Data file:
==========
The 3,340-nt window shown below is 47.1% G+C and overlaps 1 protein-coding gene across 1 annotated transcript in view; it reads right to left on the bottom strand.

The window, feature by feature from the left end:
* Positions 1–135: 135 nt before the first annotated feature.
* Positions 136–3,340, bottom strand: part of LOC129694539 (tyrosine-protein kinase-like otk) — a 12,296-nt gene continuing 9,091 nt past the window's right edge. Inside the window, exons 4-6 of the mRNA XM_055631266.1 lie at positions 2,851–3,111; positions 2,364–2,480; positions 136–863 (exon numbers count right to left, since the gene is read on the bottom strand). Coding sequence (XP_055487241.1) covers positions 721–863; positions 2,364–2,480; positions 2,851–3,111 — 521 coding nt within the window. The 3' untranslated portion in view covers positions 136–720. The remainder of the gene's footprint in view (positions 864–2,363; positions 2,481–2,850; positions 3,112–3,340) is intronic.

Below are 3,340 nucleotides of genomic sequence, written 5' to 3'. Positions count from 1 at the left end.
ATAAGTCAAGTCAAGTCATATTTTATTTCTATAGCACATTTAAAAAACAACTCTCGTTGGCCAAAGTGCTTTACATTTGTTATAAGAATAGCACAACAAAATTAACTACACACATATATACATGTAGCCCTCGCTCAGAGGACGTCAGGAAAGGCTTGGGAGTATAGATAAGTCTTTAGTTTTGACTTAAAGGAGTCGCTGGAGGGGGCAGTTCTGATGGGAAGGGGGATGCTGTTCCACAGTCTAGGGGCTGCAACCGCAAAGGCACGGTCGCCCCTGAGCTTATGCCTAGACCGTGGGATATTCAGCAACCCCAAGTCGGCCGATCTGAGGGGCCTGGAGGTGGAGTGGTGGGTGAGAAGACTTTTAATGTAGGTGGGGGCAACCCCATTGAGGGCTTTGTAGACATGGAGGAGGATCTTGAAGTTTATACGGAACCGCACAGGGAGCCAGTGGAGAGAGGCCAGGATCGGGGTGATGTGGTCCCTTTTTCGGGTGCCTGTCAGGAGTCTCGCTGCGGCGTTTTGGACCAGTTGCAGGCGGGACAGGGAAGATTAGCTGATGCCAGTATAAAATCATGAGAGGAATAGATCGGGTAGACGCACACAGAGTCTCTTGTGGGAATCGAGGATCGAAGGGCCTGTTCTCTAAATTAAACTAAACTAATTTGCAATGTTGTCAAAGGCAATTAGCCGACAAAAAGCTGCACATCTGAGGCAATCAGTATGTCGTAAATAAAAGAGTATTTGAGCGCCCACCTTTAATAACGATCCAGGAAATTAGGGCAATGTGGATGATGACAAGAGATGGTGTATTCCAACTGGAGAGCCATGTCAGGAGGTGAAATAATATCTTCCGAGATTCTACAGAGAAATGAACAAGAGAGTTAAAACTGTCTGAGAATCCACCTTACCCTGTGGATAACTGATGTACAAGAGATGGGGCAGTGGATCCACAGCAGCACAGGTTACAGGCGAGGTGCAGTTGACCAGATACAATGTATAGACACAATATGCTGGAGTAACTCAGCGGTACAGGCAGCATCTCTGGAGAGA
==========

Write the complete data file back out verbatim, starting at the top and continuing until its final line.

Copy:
The 3,340-nt window shown below is 47.1% G+C and overlaps 1 protein-coding gene across 1 annotated transcript in view; it reads right to left on the bottom strand.

The window, feature by feature from the left end:
* Positions 1–135: 135 nt before the first annotated feature.
* Positions 136–3,340, bottom strand: part of LOC129694539 (tyrosine-protein kinase-like otk) — a 12,296-nt gene continuing 9,091 nt past the window's right edge. Inside the window, exons 4-6 of the mRNA XM_055631266.1 lie at positions 2,851–3,111; positions 2,364–2,480; positions 136–863 (exon numbers count right to left, since the gene is read on the bottom strand). Coding sequence (XP_055487241.1) covers positions 721–863; positions 2,364–2,480; positions 2,851–3,111 — 521 coding nt within the window. The 3' untranslated portion in view covers positions 136–720. The remainder of the gene's footprint in view (positions 864–2,363; positions 2,481–2,850; positions 3,112–3,340) is intronic.

Below are 3,340 nucleotides of genomic sequence, written 5' to 3'. Positions count from 1 at the left end.
ATAAGTCAAGTCAAGTCATATTTTATTTCTATAGCACATTTAAAAAACAACTCTCGTTGGCCAAAGTGCTTTACATTTGTTATAAGAATAGCACAACAAAATTAACTACACACATATATACATGTAGCCCTCGCTCAGAGGACGTCAGGAAAGGCTTGGGAGTATAGATAAGTCTTTAGTTTTGACTTAAAGGAGTCGCTGGAGGGGGCAGTTCTGATGGGAAGGGGGATGCTGTTCCACAGTCTAGGGGCTGCAACCGCAAAGGCACGGTCGCCCCTGAGCTTATGCCTAGACCGTGGGATATTCAGCAACCCCAAGTCGGCCGATCTGAGGGGCCTGGAGGTGGAGTGGTGGGTGAGAAGACTTTTAATGTAGGTGGGGGCAACCCCATTGAGGGCTTTGTAGACATGGAGGAGGATCTTGAAGTTTATACGGAACCGCACAGGGAGCCAGTGGAGAGAGGCCAGGATCGGGGTGATGTGGTCCCTTTTTCGGGTGCCTGTCAGGAGTCTCGCTGCGGCGTTTTGGACCAGTTGCAGGCGGGACAGGGAAGATTAGCTGATGCCAGTATAAAATCATGAGAGGAATAGATCGGGTAGACGCACACAGAGTCTCTTGTGGGAATCGAGGATCGAAGGGCCTGTTCTCTAAATTAAACTAAACTAATTTGCAATGTTGTCAAAGGCAATTAGCCGACAAAAAGCTGCACATCTGAGGCAATCAGTATGTCGTAAATAAAAGAGTATTTGAGCGCCCACCTTTAATAACGATCCAGGAAATTAGGGCAATGTGGATGATGACAAGAGATGGTGTATTCCAACTGGAGAGCCATGTCAGGAGGTGAAATAATATCTTCCGAGATTCTACAGAGAAATGAACAAGAGAGTTAAAACTGTCTGAGAATCCACCTTACCCTGTGGATAACTGATGTACAAGAGATGGGGCAGTGGATCCACAGCAGCACAGGTTACAGGCGAGGTGCAGTTGACCAGATACAATGTATAGACACAATATGCTGGAGTAACTCAGCGGTACAGGCAGCATCTCTGGAGAGA